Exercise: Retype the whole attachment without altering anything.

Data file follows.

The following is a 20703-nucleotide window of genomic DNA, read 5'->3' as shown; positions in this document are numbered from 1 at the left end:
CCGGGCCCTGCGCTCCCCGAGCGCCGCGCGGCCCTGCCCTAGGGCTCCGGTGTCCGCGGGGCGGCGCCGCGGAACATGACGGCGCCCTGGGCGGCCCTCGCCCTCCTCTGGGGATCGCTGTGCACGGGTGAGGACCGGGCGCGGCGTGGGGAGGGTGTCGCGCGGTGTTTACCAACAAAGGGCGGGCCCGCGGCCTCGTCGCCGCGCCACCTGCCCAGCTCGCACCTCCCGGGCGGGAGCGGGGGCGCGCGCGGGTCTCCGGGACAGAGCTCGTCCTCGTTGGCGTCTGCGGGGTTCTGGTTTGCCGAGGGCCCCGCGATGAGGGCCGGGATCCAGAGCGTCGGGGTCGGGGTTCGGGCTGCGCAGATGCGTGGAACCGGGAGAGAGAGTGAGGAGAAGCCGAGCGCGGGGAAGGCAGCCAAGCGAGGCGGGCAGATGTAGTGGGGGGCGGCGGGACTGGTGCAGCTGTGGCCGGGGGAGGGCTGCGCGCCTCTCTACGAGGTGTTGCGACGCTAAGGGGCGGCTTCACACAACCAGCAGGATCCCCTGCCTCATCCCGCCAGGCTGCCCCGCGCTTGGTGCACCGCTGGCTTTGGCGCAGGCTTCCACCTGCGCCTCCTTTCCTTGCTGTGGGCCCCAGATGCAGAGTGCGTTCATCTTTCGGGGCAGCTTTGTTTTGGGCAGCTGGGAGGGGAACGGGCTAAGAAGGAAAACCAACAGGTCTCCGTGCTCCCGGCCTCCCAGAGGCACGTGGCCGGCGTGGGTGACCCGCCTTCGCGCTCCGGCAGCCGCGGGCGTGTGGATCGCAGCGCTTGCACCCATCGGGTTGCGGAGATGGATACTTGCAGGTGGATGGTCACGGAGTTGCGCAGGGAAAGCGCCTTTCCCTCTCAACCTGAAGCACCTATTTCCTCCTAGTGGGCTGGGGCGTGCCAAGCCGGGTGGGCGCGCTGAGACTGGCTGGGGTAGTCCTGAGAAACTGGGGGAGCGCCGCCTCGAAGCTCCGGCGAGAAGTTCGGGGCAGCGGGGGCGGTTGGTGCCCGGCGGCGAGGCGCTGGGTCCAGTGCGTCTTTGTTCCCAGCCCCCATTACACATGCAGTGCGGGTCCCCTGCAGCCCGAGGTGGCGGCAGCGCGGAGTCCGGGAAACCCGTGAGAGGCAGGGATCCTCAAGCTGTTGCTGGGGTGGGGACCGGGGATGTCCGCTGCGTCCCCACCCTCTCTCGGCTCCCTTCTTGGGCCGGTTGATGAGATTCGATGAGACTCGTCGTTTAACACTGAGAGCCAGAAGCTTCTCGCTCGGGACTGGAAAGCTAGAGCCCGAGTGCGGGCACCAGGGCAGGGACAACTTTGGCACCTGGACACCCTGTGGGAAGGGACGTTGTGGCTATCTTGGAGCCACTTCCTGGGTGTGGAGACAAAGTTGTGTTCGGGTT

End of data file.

The following is a 20703-nucleotide window of genomic DNA, read 5'->3' as shown; positions in this document are numbered from 1 at the left end:
CCGGGCCCTGCGCTCCCCGAGCGCCGCGCGGCCCTGCCCTAGGGCTCCGGTGTCCGCGGGGCGGCGCCGCGGAACATGACGGCGCCCTGGGCGGCCCTCGCCCTCCTCTGGGGATCGCTGTGCACGGGTGAGGACCGGGCGCGGCGTGGGGAGGGTGTCGCGCGGTGTTTACCAACAAAGGGCGGGCCCGCGGCCTCGTCGCCGCGCCACCTGCCCAGCTCGCACCTCCCGGGCGGGAGCGGGGGCGCGCGCGGGTCTCCGGGACAGAGCTCGTCCTCGTTGGCGTCTGCGGGGTTCTGGTTTGCCGAGGGCCCCGCGATGAGGGCCGGGATCCAGAGCGTCGGGGTCGGGGTTCGGGCTGCGCAGATGCGTGGAACCGGGAGAGAGAGTGAGGAGAAGCCGAGCGCGGGGAAGGCAGCCAAGCGAGGCGGGCAGATGTAGTGGGGGGCGGCGGGACTGGTGCAGCTGTGGCCGGGGGAGGGCTGCGCGCCTCTCTACGAGGTGTTGCGACGCTAAGGGGCGGCTTCACACAACCAGCAGGATCCCCTGCCTCATCCCGCCAGGCTGCCCCGCGCTTGGTGCACCGCTGGCTTTGGCGCAGGCTTCCACCTGCGCCTCCTTTCCTTGCTGTGGGCCCCAGATGCAGAGTGCGTTCATCTTTCGGGGCAGCTTTGTTTTGGGCAGCTGGGAGGGGAACGGGCTAAGAAGGAAAACCAACAGGTCTCCGTGCTCCCGGCCTCCCAGAGGCACGTGGCCGGCGTGGGTGACCCGCCTTCGCGCTCCGGCAGCCGCGGGCGTGTGGATCGCAGCGCTTGCACCCATCGGGTTGCGGAGATGGATACTTGCAGGTGGATGGTCACGGAGTTGCGCAGGGAAAGCGCCTTTCCCTCTCAACCTGAAGCACCTATTTCCTCCTAGTGGGCTGGGGCGTGCCAAGCCGGGTGGGCGCGCTGAGACTGGCTGGGGTAGTCCTGAGAAACTGGGGGAGCGCCGCCTCGAAGCTCCGGCGAGAAGTTCGGGGCAGCGGGGGCGGTTGGTGCCCGGCGGCGAGGCGCTGGGTCCAGTGCGTCTTTGTTCCCAGCCCCCATTACACATGCAGTGCGGGTCCCCTGCAGCCCGAGGTGGCGGCAGCGCGGAGTCCGGGAAACCCGTGAGAGGCAGGGATCCTCAAGCTGTTGCTGGGGTGGGGACCGGGGATGTCCGCTGCGTCCCCACCCTCTCTCGGCTCCCTTCTTGGGCCGGTTGATGAGATTCGATGAGACTCGTCGTTTAACACTGAGAGCCAGAAGCTTCTCGCTCGGGACTGGAAAGCTAGAGCCCGAGTGCGGGCACCAGGGCAGGGACAACTTTGGCACCTGGACACCCTGTGGGAAGGGACGTTGTGGCTATCTTGGAGCCACTTCCTGGGTGTGGAGACAAAGTTGTGTTCGGGTT